I didn’t think that a mistake would turn into something complex. Here I am walking up my block on my way to see my nutritionist, and I notice that these half built apartment buildings that have been haunting my neighborhood for the past year are closer to being finished. If you can recall, last May I wrote an article about the overhaul that is currently taking place in my neighborhood. For those who don’t know, I live in what’s now called the “Poppleton Neighborhood,” located in West Baltimore.
I stood in the center of West Lexington and Amity streets with my phone in hand. My intentions were to capture the progression of this overhaul. Last year around this time, building was just beginning. As I went to change my settings to capture a panorama, people were walking by me. I captured a panorama and went to look at it. It didn’t save like it usually does. The picture above was the result, and I was just thinking:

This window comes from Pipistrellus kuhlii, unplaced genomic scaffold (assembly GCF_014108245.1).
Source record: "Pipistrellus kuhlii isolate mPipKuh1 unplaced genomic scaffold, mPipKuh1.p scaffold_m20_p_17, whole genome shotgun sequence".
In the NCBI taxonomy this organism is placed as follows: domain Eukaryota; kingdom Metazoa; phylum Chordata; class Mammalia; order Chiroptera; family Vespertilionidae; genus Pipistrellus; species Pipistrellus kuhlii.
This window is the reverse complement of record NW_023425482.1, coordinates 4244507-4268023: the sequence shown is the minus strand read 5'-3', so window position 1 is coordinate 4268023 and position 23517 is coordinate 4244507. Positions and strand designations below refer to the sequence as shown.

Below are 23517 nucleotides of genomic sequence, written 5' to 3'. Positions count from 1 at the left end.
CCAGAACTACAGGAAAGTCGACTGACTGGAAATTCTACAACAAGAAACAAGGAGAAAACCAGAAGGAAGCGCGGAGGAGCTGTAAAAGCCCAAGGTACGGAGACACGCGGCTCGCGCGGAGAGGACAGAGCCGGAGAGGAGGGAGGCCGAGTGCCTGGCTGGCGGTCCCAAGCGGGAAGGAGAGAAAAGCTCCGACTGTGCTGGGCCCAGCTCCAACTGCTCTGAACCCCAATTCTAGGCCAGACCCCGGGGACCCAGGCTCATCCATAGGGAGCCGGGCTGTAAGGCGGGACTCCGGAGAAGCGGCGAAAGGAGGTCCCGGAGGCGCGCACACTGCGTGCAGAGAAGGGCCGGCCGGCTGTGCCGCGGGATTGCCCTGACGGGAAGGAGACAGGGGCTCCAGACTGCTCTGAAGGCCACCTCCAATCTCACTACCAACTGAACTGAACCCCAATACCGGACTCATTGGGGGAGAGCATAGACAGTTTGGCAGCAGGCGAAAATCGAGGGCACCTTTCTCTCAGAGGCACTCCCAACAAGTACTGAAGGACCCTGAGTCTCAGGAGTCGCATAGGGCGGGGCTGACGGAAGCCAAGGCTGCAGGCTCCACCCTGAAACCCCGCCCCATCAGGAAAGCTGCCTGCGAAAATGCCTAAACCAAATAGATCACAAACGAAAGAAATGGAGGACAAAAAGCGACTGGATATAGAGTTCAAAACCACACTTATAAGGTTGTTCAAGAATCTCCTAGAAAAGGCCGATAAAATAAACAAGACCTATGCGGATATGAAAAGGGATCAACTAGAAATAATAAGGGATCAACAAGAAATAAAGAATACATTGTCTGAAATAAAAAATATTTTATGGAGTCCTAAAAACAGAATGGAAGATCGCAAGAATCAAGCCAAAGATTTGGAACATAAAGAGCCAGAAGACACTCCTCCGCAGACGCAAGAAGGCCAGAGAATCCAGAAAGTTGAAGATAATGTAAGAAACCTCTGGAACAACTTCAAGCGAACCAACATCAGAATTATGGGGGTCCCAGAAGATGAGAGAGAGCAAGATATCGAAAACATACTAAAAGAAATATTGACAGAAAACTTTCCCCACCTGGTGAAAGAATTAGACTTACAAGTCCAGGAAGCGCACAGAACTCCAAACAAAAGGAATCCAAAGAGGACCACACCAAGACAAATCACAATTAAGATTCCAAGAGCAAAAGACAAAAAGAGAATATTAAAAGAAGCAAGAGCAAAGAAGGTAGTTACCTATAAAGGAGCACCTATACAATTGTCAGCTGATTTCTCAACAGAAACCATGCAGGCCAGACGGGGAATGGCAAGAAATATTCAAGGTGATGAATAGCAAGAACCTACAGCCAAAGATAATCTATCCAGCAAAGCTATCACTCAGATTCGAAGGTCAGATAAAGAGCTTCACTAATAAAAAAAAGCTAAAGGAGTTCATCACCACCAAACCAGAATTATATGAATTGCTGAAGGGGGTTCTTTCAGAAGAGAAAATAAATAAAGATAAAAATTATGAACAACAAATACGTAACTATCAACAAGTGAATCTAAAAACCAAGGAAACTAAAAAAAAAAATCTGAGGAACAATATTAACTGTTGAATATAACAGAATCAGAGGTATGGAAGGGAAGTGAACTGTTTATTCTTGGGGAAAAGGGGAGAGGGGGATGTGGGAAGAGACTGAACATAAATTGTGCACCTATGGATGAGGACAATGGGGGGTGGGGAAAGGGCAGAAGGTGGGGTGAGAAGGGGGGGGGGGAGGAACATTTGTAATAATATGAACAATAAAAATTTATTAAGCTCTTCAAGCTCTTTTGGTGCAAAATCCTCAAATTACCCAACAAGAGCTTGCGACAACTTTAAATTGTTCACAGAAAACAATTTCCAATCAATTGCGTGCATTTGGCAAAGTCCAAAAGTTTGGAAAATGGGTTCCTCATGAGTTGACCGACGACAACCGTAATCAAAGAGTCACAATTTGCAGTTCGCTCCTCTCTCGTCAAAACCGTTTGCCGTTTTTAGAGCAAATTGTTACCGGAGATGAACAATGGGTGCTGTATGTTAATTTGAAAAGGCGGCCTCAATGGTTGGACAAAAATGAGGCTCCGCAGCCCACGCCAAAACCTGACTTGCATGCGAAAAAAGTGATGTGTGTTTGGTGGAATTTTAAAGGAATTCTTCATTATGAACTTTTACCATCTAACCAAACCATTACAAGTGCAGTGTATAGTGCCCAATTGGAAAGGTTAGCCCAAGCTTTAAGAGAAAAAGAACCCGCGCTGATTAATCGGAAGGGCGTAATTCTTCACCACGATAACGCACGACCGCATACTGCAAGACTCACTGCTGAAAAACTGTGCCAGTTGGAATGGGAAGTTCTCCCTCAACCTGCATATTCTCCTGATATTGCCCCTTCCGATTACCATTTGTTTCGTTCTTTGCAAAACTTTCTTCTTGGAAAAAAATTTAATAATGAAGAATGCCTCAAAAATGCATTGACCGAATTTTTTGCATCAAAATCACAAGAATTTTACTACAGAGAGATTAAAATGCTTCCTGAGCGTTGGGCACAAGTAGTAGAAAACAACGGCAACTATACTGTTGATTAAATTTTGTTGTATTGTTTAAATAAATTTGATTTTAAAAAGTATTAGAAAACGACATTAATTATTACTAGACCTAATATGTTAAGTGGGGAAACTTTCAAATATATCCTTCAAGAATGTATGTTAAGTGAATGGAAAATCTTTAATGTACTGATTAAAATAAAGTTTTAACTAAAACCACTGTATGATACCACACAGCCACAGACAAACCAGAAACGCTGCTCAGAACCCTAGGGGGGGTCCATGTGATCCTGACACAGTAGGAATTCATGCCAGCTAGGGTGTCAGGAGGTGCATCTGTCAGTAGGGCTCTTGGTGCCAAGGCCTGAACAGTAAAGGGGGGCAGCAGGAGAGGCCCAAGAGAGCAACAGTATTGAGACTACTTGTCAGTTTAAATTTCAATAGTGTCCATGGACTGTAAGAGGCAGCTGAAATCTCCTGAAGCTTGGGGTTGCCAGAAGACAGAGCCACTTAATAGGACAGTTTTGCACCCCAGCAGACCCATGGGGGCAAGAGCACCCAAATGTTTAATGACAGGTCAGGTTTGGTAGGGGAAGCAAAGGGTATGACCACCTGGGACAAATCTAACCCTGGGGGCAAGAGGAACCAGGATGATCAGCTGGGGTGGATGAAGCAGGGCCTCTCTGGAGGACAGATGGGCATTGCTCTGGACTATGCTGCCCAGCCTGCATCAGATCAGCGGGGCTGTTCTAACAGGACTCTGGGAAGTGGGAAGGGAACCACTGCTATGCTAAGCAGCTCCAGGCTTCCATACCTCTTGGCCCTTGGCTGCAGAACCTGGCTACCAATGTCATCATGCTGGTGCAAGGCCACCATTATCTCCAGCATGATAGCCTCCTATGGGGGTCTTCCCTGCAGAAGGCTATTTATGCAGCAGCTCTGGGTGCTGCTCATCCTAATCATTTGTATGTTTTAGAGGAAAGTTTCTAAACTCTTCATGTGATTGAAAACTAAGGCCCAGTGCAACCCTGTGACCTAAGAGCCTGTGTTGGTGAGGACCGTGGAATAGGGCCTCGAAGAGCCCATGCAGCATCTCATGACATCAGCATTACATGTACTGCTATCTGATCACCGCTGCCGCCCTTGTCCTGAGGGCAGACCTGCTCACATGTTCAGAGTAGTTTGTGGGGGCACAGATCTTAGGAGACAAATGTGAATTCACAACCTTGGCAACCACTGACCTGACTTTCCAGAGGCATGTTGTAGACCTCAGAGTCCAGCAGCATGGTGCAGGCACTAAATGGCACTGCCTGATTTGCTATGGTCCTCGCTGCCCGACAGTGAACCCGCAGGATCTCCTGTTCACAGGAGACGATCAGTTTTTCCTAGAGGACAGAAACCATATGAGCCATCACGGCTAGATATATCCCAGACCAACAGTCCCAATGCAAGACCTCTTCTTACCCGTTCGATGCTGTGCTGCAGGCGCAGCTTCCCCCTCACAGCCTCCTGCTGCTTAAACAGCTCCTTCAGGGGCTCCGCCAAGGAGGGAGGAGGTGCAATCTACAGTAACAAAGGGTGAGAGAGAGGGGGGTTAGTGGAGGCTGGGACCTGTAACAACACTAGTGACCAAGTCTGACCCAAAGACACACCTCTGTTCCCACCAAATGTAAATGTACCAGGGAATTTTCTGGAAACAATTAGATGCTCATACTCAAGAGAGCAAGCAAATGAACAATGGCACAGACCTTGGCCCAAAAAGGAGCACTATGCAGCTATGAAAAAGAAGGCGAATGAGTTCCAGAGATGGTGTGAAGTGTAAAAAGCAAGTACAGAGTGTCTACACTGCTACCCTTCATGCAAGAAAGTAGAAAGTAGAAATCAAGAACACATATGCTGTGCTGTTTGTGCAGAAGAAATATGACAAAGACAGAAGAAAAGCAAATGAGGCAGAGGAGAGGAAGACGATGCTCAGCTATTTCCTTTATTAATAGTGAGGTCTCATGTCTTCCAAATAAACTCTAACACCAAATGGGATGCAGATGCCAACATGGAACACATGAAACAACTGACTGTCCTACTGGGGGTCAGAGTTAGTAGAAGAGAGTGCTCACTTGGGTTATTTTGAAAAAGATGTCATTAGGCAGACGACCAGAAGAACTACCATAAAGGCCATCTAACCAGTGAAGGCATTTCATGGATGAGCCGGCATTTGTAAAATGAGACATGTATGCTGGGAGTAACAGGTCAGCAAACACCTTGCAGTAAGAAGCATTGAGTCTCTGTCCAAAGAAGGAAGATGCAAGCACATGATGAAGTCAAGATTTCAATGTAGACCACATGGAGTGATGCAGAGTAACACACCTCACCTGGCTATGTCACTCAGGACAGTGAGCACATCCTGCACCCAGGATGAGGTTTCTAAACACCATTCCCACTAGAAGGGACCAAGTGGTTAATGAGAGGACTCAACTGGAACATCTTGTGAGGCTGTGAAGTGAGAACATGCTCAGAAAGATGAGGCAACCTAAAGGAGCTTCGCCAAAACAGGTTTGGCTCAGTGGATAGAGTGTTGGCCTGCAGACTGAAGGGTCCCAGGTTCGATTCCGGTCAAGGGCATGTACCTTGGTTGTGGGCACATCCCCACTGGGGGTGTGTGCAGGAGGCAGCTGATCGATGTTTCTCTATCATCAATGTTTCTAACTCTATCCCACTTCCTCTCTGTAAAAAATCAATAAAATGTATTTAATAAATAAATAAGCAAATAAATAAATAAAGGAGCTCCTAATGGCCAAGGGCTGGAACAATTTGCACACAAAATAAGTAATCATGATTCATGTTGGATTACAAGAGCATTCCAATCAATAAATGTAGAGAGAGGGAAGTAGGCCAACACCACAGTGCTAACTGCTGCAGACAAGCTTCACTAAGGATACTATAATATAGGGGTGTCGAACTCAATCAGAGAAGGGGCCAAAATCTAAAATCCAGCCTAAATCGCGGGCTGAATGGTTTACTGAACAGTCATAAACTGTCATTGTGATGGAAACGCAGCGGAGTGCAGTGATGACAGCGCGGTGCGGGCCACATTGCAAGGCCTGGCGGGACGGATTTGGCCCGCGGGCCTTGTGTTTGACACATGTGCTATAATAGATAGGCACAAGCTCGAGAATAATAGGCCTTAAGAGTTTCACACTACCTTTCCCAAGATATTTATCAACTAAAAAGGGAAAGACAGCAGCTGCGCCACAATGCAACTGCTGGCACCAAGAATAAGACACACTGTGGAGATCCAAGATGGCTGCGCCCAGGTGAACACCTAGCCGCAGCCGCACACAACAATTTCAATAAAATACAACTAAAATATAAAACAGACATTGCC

It would be cool to post this and show people that photography is best when mistakes happen.
I did exactly that and the reactions I received were unexpected. I didn’t realize how symbolic my photo was until I looked at it a few times and read the comments from my peers. The way that the man is captured is quite peculiar. It’s as if he is walking into the matrix or some type of time warp. Once I sat and analyzed my photo I realized it has a direct connection with gentrification and what it means for the black people who make up about 95 percent of the neighborhood.
Imagine living in a neighborhood for many years only to be told you have to relocate due to the building of new homes and the demolition of yours. This picture perfectly explains what will happen to this neighborhood and many other neighborhoods around the city. The existence of black residents will become obsolete. Blacks will become a glitch in the matrix.